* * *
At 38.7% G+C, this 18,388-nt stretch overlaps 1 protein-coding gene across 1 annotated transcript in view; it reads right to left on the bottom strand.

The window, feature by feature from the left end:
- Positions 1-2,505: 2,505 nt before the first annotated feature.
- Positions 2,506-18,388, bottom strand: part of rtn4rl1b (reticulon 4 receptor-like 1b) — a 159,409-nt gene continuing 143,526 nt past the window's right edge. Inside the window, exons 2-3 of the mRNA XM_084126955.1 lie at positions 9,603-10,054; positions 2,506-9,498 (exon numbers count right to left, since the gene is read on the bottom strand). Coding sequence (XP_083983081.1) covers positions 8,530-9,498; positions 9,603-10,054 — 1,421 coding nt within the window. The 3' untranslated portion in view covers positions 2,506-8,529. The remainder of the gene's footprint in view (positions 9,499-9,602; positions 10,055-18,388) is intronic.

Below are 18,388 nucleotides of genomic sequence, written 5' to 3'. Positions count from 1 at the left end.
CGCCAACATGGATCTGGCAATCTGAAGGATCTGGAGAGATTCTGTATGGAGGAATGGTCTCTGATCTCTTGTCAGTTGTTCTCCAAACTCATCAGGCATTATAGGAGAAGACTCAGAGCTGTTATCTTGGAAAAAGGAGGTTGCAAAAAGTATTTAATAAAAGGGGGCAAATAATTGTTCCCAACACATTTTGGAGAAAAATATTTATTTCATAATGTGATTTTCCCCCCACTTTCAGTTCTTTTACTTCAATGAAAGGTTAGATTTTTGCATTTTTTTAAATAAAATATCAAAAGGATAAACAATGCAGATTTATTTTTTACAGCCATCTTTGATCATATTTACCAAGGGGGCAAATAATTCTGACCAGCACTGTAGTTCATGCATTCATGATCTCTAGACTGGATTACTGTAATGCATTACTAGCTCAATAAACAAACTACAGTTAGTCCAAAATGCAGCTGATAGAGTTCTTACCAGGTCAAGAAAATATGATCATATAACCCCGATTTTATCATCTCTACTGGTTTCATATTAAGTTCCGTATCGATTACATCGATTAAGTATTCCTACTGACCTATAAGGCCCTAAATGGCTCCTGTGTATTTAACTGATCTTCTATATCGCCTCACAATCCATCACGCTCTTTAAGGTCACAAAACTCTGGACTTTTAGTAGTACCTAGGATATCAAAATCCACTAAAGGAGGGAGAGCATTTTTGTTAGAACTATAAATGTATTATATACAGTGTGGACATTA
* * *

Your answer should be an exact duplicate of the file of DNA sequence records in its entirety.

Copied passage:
At 38.7% G+C, this 18,388-nt stretch overlaps 1 protein-coding gene across 1 annotated transcript in view; it reads right to left on the bottom strand.

The window, feature by feature from the left end:
- Positions 1-2,505: 2,505 nt before the first annotated feature.
- Positions 2,506-18,388, bottom strand: part of rtn4rl1b (reticulon 4 receptor-like 1b) — a 159,409-nt gene continuing 143,526 nt past the window's right edge. Inside the window, exons 2-3 of the mRNA XM_084126955.1 lie at positions 9,603-10,054; positions 2,506-9,498 (exon numbers count right to left, since the gene is read on the bottom strand). Coding sequence (XP_083983081.1) covers positions 8,530-9,498; positions 9,603-10,054 — 1,421 coding nt within the window. The 3' untranslated portion in view covers positions 2,506-8,529. The remainder of the gene's footprint in view (positions 9,499-9,602; positions 10,055-18,388) is intronic.

Below are 18,388 nucleotides of genomic sequence, written 5' to 3'. Positions count from 1 at the left end.
CGCCAACATGGATCTGGCAATCTGAAGGATCTGGAGAGATTCTGTATGGAGGAATGGTCTCTGATCTCTTGTCAGTTGTTCTCCAAACTCATCAGGCATTATAGGAGAAGACTCAGAGCTGTTATCTTGGAAAAAGGAGGTTGCAAAAAGTATTTAATAAAAGGGGGCAAATAATTGTTCCCAACACATTTTGGAGAAAAATATTTATTTCATAATGTGATTTTCCCCCCACTTTCAGTTCTTTTACTTCAATGAAAGGTTAGATTTTTGCATTTTTTTAAATAAAATATCAAAAGGATAAACAATGCAGATTTATTTTTTACAGCCATCTTTGATCATATTTACCAAGGGGGCAAATAATTCTGACCAGCACTGTAGTTCATGCATTCATGATCTCTAGACTGGATTACTGTAATGCATTACTAGCTCAATAAACAAACTACAGTTAGTCCAAAATGCAGCTGATAGAGTTCTTACCAGGTCAAGAAAATATGATCATATAACCCCGATTTTATCATCTCTACTGGTTTCATATTAAGTTCCGTATCGATTACATCGATTAAGTATTCCTACTGACCTATAAGGCCCTAAATGGCTCCTGTGTATTTAACTGATCTTCTATATCGCCTCACAATCCATCACGCTCTTTAAGGTCACAAAACTCTGGACTTTTAGTAGTACCTAGGATATCAAAATCCACTAAAGGAGGGAGAGCATTTTTGTTAGAACTATAAATGTATTATATACAGTGTGGACATTA